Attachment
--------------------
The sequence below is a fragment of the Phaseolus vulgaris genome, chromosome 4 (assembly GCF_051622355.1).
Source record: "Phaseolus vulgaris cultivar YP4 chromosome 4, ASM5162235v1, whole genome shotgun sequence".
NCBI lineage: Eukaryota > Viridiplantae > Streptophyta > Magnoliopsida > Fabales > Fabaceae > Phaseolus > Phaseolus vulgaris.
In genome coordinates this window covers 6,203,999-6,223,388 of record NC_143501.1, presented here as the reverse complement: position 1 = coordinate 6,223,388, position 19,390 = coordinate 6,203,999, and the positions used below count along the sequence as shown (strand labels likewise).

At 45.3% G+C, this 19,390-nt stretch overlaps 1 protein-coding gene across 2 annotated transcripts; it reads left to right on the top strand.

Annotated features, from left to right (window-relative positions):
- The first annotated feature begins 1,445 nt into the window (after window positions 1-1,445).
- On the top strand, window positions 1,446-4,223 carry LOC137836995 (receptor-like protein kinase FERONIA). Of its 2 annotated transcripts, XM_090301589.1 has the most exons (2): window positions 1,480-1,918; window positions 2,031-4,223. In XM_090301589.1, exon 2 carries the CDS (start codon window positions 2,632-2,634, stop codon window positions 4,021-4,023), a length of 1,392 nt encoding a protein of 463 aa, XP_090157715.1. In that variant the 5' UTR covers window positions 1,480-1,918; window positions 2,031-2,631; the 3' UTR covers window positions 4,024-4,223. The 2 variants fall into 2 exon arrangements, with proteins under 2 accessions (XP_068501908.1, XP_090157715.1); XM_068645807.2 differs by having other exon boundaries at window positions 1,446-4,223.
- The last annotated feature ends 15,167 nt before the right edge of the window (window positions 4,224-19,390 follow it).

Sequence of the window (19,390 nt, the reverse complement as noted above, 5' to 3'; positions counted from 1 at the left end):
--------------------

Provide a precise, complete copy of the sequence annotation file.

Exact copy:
The sequence below is a fragment of the Phaseolus vulgaris genome, chromosome 4 (assembly GCF_051622355.1).
Source record: "Phaseolus vulgaris cultivar YP4 chromosome 4, ASM5162235v1, whole genome shotgun sequence".
NCBI lineage: Eukaryota > Viridiplantae > Streptophyta > Magnoliopsida > Fabales > Fabaceae > Phaseolus > Phaseolus vulgaris.
In genome coordinates this window covers 6,203,999-6,223,388 of record NC_143501.1, presented here as the reverse complement: position 1 = coordinate 6,223,388, position 19,390 = coordinate 6,203,999, and the positions used below count along the sequence as shown (strand labels likewise).

At 45.3% G+C, this 19,390-nt stretch overlaps 1 protein-coding gene across 2 annotated transcripts; it reads left to right on the top strand.

Annotated features, from left to right (window-relative positions):
- The first annotated feature begins 1,445 nt into the window (after window positions 1-1,445).
- On the top strand, window positions 1,446-4,223 carry LOC137836995 (receptor-like protein kinase FERONIA). Of its 2 annotated transcripts, XM_090301589.1 has the most exons (2): window positions 1,480-1,918; window positions 2,031-4,223. In XM_090301589.1, exon 2 carries the CDS (start codon window positions 2,632-2,634, stop codon window positions 4,021-4,023), a length of 1,392 nt encoding a protein of 463 aa, XP_090157715.1. In that variant the 5' UTR covers window positions 1,480-1,918; window positions 2,031-2,631; the 3' UTR covers window positions 4,024-4,223. The 2 variants fall into 2 exon arrangements, with proteins under 2 accessions (XP_068501908.1, XP_090157715.1); XM_068645807.2 differs by having other exon boundaries at window positions 1,446-4,223.
- The last annotated feature ends 15,167 nt before the right edge of the window (window positions 4,224-19,390 follow it).

Sequence of the window (19,390 nt, the reverse complement as noted above, 5' to 3'; positions counted from 1 at the left end):